So, this brings us to present day observations.

Birth Rate: In 1910, the birth rate in the U.S. was 30.1 (number of births per 1,000 population). By 1968, the year of Humanae Vitae, the birth rate was down to 17.5 and by 2009, the birthrate was 13.8. In 2017 in the U.S., we are at record lows.

Abortion: According the Guttmacher Institute, between the years of 2010-2014 there were approximately 1.2 million abortions/year. Most sources are claiming a slight reduction in these numbers over the last few years. While we want to find solace in the fact that abortions may be decreasing, the number of permanent sterilizations (as chronicled below) is on the rise. Fewer overall pregnancies, is most likely the reason that there are fewer overall abortions. The number that is remaining constant however, is that roughly 1 in 4 women in the US will have an abortion before the age of 45.

Contraception: Again, according to Guttmacher, 99% of sexually active American women, age 15-44, have used a contraceptive method other than NFP. Although this number is stable, the more alarming portion of this statistic, is that there is an increase in both permanent and long acting reversible contraceptives (LARC). LARCs are subcutaneous implants and intrauterine devices (IUD).

Euthanasia: Hard and fast statistics on euthanasia are very hard to come by, partially explained by the fact that, legalization varies by state. What is easy to find though, are statistics showing that the vast majority of Americans are for euthanasia and the numbers are growing. A related topic, is that the growth of hospice programs since 1974 is staggering. The Washington Post in an article entitled, “Dying and Profits: ‘End of life care’” states that end of life care was once dominated by community and religious organizations; but now it has become a $17 billion industry. Virtually every priest one speaks to today, has witnessed deplorable end of life events such as fatal narcotic over medication. The motto of this movement seems to be “all for comfort.”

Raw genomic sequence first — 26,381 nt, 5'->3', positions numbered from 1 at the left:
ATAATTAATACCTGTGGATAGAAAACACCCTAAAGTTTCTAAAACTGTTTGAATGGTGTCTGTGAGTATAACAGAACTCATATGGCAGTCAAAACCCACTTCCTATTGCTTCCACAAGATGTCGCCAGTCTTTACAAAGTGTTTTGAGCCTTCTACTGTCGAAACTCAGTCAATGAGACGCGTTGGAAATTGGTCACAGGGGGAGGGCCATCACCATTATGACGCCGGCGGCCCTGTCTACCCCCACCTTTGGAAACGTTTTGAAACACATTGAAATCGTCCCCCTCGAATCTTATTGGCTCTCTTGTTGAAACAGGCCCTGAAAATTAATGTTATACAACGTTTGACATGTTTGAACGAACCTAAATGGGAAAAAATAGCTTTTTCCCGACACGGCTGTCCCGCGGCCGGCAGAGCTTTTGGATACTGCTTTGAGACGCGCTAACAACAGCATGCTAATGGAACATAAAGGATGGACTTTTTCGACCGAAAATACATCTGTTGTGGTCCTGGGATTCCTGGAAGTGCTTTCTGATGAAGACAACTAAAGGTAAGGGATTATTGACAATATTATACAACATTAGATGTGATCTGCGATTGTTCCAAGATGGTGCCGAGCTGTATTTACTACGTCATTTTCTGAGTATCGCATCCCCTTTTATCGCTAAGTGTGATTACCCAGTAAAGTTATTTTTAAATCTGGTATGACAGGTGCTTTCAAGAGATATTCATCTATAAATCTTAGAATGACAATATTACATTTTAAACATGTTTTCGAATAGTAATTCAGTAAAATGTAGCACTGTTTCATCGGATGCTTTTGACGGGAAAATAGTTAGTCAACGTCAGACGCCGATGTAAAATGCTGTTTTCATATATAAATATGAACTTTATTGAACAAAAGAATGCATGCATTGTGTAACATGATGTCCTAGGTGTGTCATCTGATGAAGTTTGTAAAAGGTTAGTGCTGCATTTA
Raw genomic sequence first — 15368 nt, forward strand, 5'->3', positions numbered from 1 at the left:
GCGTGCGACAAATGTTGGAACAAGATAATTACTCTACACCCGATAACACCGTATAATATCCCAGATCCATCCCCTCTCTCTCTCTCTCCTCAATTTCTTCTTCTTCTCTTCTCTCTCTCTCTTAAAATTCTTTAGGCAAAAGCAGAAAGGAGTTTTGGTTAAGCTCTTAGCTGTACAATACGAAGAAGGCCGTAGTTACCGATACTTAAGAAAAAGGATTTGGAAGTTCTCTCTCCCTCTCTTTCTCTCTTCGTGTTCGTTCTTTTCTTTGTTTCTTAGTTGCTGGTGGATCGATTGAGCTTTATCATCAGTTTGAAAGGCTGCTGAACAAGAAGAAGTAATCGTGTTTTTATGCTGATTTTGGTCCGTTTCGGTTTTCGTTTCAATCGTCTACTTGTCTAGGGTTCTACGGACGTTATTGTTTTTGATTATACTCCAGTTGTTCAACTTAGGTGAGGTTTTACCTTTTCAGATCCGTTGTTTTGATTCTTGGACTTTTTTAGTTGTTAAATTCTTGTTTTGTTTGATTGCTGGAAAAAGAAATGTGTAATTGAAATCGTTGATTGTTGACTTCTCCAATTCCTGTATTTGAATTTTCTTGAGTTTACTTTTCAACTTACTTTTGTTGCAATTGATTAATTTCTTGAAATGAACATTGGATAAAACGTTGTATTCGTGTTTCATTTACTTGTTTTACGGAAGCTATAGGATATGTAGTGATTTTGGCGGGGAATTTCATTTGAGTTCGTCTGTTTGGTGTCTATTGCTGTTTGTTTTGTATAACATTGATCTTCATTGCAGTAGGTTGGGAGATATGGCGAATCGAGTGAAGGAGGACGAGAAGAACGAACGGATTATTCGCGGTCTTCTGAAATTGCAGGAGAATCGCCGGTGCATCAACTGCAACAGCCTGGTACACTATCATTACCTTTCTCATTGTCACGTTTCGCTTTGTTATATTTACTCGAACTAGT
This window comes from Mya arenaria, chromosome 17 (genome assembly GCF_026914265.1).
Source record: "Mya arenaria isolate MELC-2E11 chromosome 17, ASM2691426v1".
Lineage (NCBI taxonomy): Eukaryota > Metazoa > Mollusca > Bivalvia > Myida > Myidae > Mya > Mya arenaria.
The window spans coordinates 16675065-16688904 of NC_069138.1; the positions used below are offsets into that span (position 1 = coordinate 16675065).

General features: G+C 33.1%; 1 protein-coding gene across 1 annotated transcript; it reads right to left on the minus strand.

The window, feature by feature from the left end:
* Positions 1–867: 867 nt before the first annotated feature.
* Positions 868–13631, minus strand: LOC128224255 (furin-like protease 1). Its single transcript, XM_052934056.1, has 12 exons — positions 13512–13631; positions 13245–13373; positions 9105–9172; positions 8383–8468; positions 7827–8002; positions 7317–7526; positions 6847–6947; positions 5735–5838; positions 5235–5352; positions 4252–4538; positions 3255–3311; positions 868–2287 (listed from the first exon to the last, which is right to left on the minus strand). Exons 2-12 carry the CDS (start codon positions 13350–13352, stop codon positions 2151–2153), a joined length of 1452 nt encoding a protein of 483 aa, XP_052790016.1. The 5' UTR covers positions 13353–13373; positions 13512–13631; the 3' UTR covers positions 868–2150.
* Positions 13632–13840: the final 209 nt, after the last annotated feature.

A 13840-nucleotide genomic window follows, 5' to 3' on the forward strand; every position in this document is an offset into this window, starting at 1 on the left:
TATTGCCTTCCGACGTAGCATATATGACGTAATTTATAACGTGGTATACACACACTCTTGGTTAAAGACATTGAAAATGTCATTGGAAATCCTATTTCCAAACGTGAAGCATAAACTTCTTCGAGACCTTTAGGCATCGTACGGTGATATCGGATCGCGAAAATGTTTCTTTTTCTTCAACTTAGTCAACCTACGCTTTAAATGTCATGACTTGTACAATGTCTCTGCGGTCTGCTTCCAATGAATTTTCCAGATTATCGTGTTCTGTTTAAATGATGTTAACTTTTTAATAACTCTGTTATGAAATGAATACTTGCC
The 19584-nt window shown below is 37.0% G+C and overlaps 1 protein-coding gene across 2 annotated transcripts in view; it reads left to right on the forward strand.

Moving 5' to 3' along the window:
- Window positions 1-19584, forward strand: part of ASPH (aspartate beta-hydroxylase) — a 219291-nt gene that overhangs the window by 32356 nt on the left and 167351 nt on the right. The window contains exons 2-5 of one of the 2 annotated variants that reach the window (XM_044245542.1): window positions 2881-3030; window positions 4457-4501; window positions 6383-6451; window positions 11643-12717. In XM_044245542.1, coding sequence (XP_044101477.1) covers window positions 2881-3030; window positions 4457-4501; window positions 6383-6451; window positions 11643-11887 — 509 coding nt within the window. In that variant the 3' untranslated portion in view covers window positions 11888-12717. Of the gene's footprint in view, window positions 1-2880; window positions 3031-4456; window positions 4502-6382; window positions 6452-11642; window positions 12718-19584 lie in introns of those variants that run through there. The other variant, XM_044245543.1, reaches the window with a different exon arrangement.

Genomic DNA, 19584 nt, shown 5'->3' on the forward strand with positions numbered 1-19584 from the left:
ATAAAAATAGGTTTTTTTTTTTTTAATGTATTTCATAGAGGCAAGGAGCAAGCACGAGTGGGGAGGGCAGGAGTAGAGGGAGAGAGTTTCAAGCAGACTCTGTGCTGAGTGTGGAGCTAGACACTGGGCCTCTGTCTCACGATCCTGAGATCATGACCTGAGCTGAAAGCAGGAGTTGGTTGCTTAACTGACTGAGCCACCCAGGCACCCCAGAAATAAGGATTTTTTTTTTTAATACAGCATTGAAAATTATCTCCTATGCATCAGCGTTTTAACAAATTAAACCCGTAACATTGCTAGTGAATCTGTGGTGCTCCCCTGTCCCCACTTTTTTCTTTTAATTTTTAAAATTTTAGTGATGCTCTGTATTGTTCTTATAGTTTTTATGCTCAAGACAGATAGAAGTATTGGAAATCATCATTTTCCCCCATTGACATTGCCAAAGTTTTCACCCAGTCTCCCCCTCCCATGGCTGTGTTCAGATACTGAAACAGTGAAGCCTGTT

Organ Transplantation: Similar to our hospice example above, much of the organ transplant phenomenon is driven by economics. It is big business. In 2017, organs were removed from 10,281 deceased patients. This was greater than a 3% increase from 2016, and a 27% increase over the last 10 years. For those of you who are unsure about the morality of organ harvesting, let me offer my anecdotal experience. I have personally visited with two patients, both of whom, after severe motor vehicle accidents were determined to be brain dead. Both of these patients were only unconscious, not dead at all, and if their families had allowed, both would have been killed for their organs. In 1967, the “Harvard Brain Death Criteria,” were presented to a naive audience as science. Clearly, our experiences prove, that these criteria are not scientific at all.

Let us conclude this section on the immoral progression into healthcare, by noting, 1) immorality is progressing, 2) it is worldwide (east and West), 3) it is commonplace, and 4) the toleration is increasing and the disgust decreasing.

Healthcare in the United States

Let us now move on and focus on issues, more or less specific to the U.S.